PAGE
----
YUMA, Ariz. - Multiple key witnesses took the stand in day 16 of the La Mesa Street Murders trial.
The witnesses included a former AZ DPS latent fingerprint expert, a YPD fingerprint technician, Luis Rios’ nephew, and Preston Strong’s ex-girlfriend Adriana Guzman Osuna.
John Jolly told the jury that Preston Strong’s fingerprints were identified on two plastic bags.
Jolly assisted in the investigation as a latent print examiner, Arizona Department of Public Safety, in 2005 .
According to Jolly, on one of the bags a fingerprint of Preston Strong’s left middle finger was lifted using a dark magnetic powder process.
Fingerprints of Strong’s right pinkie finger and right thumb were found on the second bag.
Prosecutor Karolyn Kaczorowski then asked Jolly if he was aware of the area of the home where the plastic bags were found.
“Generally, no. We don’t usually have first hand knowledge,” Jolly replied, "And if I was told, I wouldn’t regard it.”
“Why?” Kaczorowski questioned.
“That is not my job to know,” Jolly answered.
During opening statements, on February 7th, the prosecution alleged that the plastic bags were on a nightstand in the master bedroom where 29-year-old Adrienne Heredia and six-year-old Danny Heredia’s bodies were found.
According to prosecutors, it’s likely Luis Rios was also being held captive in the master bedroom until he escaped out to the backyard asking for help.
During cross examination prosecutors asked Jolly about the quantity of fingerprints that he found on the items of evidence submitted to him.
Jolly concluded that 256 pictures of latent fingerprints were taken and 57 latent lift cards with fingerprints were gathered.
Jolly explained that some of the pictures and cards could have more than one fingerprint and that technicians didn’t count each print, but rather the pictured and cards on which they were assembled.
Jolly was also questioned on the number of latent print cards or pictures were not identified.
“There were 17 prints in the automated system that were not identified at the time I finished my involvement with the case,” Jolly answered.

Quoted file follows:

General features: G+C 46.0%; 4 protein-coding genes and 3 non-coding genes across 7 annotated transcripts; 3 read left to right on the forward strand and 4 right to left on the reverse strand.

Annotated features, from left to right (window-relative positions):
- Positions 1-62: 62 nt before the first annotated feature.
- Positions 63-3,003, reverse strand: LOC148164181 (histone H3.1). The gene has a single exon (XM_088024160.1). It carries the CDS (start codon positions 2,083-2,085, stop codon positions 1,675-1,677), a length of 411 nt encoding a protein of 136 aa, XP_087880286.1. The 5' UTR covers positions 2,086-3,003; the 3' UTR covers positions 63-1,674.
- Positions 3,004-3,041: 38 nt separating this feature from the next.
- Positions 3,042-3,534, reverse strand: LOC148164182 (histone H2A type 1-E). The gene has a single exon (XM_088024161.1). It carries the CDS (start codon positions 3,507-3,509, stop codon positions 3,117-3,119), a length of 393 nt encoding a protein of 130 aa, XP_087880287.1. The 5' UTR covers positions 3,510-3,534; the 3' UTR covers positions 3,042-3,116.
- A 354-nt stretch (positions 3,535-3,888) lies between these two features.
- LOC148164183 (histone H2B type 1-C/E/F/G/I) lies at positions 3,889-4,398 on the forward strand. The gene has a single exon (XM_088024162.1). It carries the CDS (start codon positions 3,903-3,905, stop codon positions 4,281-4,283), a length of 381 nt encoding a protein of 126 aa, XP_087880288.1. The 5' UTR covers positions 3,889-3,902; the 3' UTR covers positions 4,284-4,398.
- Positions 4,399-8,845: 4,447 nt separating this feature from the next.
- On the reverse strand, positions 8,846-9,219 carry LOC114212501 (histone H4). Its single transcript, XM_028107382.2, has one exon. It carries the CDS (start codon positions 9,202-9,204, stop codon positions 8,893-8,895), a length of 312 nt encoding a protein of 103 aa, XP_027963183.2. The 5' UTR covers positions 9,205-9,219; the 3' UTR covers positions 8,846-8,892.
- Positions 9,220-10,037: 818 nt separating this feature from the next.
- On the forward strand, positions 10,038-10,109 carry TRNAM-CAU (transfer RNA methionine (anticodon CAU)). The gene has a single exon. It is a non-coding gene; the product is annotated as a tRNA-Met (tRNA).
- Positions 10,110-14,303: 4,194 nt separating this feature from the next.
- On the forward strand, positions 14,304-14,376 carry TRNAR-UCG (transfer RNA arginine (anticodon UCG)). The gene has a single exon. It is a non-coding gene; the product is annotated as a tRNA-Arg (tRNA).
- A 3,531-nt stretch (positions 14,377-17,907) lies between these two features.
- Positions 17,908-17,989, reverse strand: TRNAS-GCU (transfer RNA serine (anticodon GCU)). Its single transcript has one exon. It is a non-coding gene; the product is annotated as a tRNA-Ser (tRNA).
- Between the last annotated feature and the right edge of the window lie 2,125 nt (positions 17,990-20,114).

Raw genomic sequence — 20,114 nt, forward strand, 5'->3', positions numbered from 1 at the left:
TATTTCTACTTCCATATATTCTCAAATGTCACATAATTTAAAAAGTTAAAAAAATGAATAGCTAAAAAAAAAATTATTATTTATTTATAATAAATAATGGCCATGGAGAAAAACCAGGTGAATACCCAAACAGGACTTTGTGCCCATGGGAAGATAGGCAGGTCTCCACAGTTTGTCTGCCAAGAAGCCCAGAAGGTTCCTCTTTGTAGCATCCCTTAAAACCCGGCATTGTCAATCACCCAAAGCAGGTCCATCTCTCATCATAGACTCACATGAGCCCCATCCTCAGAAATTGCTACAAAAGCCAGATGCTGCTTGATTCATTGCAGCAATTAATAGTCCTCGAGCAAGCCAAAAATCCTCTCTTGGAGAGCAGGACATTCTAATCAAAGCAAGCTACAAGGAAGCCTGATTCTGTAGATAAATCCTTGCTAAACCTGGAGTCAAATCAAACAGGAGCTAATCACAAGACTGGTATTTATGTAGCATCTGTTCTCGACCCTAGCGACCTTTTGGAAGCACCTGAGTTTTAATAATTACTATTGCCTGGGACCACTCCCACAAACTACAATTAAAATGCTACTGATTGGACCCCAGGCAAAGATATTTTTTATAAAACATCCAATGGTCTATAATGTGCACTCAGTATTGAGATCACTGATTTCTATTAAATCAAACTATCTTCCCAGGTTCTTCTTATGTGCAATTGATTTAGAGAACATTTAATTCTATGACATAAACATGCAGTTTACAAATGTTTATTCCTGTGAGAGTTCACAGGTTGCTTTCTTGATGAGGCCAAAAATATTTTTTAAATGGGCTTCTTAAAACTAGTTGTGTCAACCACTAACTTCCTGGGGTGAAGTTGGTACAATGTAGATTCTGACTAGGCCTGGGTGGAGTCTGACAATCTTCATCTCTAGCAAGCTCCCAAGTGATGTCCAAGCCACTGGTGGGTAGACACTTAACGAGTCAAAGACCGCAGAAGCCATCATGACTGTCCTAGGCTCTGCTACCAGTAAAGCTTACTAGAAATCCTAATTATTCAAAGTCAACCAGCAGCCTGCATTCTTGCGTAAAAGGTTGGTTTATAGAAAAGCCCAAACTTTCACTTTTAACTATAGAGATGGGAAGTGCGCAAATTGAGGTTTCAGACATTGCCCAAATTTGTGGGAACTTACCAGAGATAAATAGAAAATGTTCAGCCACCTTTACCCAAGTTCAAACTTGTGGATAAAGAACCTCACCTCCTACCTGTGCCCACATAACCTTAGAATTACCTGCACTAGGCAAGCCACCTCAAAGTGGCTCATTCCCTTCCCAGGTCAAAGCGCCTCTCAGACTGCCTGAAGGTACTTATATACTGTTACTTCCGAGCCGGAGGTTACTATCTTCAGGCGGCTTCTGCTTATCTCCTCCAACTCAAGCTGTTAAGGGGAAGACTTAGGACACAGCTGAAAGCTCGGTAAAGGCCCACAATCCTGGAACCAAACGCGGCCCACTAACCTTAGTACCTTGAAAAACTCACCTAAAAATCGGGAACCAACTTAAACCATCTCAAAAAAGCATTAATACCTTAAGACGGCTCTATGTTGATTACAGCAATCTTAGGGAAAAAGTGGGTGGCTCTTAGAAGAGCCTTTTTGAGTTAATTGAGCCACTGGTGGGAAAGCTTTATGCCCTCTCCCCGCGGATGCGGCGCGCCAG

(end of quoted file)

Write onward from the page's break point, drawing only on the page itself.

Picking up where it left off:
According to Jolly, there was no determination made on how many people the 17 prints could belong to.
“Until they can be identified, there is no answer on whether they belonged to different people,” Jolly explained.
Jolly was further asked to explain where some of the unidentified prints were found. They included a sprite bottle found in the family’s kitchen trash can and a large piece of plastic found next to the trash can.
Furthermore, Jolly said there were two unidentified palm prints found.
“I identified the two to the same person but I didn’t have a source of who they could be matched to,” Jolly explained.
Jolly also told the jury that Preston Strong’s fingerprints were only matched to the two plastic bags.
However, the defense argued that there was no way to know when the fingerprints were left on the plastic bags or where the plastic bags came from.
“No, there is no scientific way to determine the age of a print. I couldn’t tell you how long it has been there,” Jolly answered.
However, Jolly told the jury that the fingerprints connected to Strong were of a good quality.
“They were high quality. I don’t know if it translates to the skin’s quality but they were pretty good quality latents,” Jolly explained.
The next witness to take the stand was Luis Rios’ nephew, Hermes Soto-Rios.
Soto-Rios told the jury that he had started spending
more time with Rios after his grandmother, Rios’ mother, passed away.
“My grandma died shortly before Luis, about two months,” Soto-Rios told the jury.
According to Soto-Rios about a month before the murders, he went to the RC Liquor store and saw Preston Strong leaving the store.
“I saw Strong coming out of the back then I saw Luis coming out after him,” Soto-Rios said, “and Strong exited.”
“Luis told me that apparently they had an argument in the back office,” Soto-Rios continued, “Preston Strong asked him for money and he didn’t want to lend him anymore. He said Strong owed him about $50,000 at the time.”
Soto-Rios said that was the only time he saw Strong.
Soto-Rios also told the jury that he didn’t initially come forward to tell police about the incident.
“I didn’t come forward because I didn’t know,” Soto-Rios explained, “until I saw the investigation getting re-opened that’s when I remembered the incident and wanted to bring it up.”
During cross examination, defense Attorney Bill Fox questioned Soto-Rios about the interviews he had with police after the murders.
Soto-Rios confirmed that he had met with police after the murders.
“They came to my house for about 20-30 minutes,” Soto-Rios explained.
“You didn’t mention the argument then, the first time?” Fox asked.
“Not at that time,” Soto-Rios answered.
According to Soto-Rios he told police about the incident during a third interview.
“The third time I talked to p;nice and yeah I told them about the incident,” Soto-Rios said.
Soto-Rios said he couldn’t remember the date of the meeting but said it was years after the murders.
“I’m not sure,” he said.
The third witness on the stand was Yuma Police Department Forensic Technician Adrian Rodriguez.
Rodriguez said he was a crime scene technician at the time of the murders and assisted in lifting latent finger prints from pieces of evidences which were then sent to the AZ DPS crime lab, for further examination in their database.